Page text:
Thursday, July 17, 2014

“A piece of the Orient on the Elbe”

guest contribution by Benjamin Anderson

[1] The Yenidze, Dresden (2011). Photo by author.

































In recent decades, the efforts of Muslim communities in central Europe to build minarets at their places of worship have frequently met with resistance. In 2009, a Swiss referendum forbidding the construction of new minarets attracted widespread coverage in the foreign press, and the measure eventually passed with 57.5% of the vote. In Germany, opposition to minarets has repeatedly emerged at the local level. Already in the early 1990s, the planned construction of a new minaret by the Muslim community of the town of Bobingen provoked a public controversy. More recently, a new mosque in Cologne led to a protracted battle between the patrons and their architects on one side, and planning boards and community groups on the other. The size and design of the minarets played a central role in this debate.

[2] The complex of Qaytbay, Cairo. 
Émile Prisse d’Avennes, L’art arabe (1869-77).
The first-time visitor to Dresden would be forgiven for thinking that the Saxon capital had overcome its minaret anxiety over a century ago. Along the banks of the Elbe, less than a kilometer from the city center in which Augustus the Strong once built a court that was the envy of Baroque Europe, a prominent four-tiered tower, executed in the alternating bands of red and white (“ablaq”) masonry typical of the medieval architecture of the Islamic Mediterranean, stands proudly beside a stained-glass art nouveau dome [Fig 1]. However, closer inspection will reveal that this is no minaret, but a (now de-commissioned) smoke-stack; and that the inscription at the base of the dome bears the name of a cigarette company.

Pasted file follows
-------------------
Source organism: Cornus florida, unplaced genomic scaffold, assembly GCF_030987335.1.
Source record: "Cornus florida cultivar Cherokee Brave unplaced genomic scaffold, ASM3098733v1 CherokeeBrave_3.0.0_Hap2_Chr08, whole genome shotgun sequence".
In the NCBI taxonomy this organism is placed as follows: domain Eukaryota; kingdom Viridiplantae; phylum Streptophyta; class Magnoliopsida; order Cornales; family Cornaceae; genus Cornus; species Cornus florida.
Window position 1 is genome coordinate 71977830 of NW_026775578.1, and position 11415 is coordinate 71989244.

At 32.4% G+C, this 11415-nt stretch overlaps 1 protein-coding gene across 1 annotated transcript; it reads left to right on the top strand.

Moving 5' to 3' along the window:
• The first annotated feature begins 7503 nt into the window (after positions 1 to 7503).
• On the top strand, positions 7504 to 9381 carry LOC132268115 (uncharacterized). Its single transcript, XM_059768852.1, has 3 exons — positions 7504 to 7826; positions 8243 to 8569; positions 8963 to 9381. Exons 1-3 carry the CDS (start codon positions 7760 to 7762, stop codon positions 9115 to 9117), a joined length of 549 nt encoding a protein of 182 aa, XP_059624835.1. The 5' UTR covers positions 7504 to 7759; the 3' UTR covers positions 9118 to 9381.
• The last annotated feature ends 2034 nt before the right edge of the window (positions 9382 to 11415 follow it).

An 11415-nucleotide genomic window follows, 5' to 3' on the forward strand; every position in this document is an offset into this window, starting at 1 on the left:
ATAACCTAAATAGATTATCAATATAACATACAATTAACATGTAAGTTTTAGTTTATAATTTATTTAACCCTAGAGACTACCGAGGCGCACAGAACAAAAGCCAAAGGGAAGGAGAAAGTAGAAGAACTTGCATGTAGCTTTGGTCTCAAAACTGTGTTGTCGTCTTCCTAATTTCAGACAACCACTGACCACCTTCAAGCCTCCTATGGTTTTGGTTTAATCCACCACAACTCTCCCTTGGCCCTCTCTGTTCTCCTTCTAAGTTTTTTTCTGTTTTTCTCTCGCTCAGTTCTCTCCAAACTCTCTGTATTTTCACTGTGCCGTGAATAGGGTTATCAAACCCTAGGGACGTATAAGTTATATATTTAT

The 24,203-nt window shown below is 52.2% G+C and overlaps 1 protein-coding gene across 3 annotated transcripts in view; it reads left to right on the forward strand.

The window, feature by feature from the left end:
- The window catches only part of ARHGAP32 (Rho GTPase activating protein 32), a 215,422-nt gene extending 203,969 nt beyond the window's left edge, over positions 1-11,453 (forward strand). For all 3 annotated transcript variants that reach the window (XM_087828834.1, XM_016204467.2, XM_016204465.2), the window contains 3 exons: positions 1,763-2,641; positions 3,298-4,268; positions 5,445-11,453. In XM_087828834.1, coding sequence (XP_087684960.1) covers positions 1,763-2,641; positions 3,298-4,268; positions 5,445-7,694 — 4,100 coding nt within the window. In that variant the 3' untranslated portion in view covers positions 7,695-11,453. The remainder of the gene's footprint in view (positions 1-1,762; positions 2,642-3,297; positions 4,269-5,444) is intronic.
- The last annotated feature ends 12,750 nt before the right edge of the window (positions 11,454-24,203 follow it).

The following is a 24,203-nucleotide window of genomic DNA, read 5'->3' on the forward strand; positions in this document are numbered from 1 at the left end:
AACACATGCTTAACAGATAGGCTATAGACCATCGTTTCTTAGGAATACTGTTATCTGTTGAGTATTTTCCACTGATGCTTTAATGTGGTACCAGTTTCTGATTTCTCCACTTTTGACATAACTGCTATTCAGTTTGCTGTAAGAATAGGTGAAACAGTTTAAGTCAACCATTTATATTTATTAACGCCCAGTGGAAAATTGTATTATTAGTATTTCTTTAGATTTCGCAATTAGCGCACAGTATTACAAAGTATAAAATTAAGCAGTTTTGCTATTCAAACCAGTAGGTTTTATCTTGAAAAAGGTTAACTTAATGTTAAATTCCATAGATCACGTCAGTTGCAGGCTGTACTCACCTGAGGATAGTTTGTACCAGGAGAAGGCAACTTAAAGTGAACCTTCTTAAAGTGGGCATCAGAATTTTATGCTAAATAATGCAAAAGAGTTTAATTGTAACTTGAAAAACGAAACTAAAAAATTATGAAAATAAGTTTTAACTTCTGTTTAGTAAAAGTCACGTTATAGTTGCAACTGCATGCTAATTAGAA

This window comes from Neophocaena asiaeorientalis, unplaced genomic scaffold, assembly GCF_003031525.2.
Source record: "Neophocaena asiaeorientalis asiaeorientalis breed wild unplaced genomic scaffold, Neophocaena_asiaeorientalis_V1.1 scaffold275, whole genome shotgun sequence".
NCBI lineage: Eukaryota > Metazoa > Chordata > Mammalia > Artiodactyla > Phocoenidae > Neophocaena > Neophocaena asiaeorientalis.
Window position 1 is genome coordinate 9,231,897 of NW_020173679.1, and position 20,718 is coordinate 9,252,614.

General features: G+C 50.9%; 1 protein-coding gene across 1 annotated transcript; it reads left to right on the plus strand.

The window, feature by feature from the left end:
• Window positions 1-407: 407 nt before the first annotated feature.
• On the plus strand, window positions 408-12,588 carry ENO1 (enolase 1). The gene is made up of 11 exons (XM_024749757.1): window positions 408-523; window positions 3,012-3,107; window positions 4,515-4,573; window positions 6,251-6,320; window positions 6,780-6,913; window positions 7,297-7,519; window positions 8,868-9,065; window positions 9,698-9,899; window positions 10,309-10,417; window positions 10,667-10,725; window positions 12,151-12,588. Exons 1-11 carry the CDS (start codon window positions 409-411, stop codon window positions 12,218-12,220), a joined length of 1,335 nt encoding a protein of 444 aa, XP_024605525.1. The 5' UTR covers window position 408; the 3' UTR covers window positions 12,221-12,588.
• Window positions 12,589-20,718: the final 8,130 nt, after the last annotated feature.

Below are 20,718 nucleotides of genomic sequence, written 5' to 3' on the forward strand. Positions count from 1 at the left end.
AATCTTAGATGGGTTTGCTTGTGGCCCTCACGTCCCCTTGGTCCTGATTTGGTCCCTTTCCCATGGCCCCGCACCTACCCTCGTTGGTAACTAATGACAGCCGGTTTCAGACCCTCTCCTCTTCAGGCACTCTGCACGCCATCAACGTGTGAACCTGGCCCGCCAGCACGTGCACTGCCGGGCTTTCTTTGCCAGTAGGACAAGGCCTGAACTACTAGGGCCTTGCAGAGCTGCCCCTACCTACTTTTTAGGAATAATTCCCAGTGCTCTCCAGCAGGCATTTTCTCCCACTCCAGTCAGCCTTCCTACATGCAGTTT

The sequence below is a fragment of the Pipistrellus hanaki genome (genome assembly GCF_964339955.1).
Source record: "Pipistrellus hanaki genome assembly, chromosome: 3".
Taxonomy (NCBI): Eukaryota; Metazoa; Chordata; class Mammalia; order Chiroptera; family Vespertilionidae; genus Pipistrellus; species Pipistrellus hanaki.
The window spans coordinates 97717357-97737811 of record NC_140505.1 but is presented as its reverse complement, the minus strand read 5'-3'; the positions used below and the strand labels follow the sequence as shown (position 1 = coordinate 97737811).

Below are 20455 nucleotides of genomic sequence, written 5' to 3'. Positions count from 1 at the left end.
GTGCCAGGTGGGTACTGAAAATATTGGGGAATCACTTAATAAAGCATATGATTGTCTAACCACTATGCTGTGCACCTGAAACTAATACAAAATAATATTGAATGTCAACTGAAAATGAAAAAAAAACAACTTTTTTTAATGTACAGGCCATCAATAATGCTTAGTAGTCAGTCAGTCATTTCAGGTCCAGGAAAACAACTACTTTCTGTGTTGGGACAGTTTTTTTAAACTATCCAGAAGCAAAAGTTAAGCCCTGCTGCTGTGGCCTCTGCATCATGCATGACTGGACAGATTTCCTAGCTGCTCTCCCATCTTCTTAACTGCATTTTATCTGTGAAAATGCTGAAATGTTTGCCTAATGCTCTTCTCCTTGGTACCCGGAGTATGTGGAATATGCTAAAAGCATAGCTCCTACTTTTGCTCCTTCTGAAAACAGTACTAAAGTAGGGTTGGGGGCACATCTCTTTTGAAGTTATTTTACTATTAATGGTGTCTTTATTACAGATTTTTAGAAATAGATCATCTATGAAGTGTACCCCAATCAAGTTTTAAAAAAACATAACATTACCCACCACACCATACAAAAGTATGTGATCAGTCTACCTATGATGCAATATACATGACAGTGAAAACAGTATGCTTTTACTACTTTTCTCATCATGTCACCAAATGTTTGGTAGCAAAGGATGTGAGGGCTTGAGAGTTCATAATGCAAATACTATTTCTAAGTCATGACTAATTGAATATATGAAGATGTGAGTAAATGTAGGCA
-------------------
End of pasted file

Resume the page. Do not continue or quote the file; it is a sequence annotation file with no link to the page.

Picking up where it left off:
The “Orientalische Tabak- und Cigarettenfabrik Yenidze” (Yenidze Oriental Tobacco and Cigarette Manufactory), founded in 1886, was named after the city of Yenice-i Vardar, today Giannitsa in northern Greece, where its tobacco was grown. The company’s leading brand, “Salem Aleikum” cigarettes, quickly garnered a large share of the German market, and in 1907 the firm’s owner, Carl Hugo Zietz, purchased a plot in Dresden for a new factory. For his architect, Zietz hired Martin Hammitzsch, who turned to the same publications that had been serving European designers in search of “oriental” themes since the previous century, and Émile Prisse d’Avennes’s L’art arabe (1869-77) was pilfered once more for its views of the Mamluk complexes of Cairo’s Northern Cemetery. The base of Hammitzsch’s dome, a beveled cube pierced by three portholes arranged in a triangle and a row of three narrow, arched windows, is a direct quotation from the fifteenth-century complex of Sultan Qaytbay [Fig 2]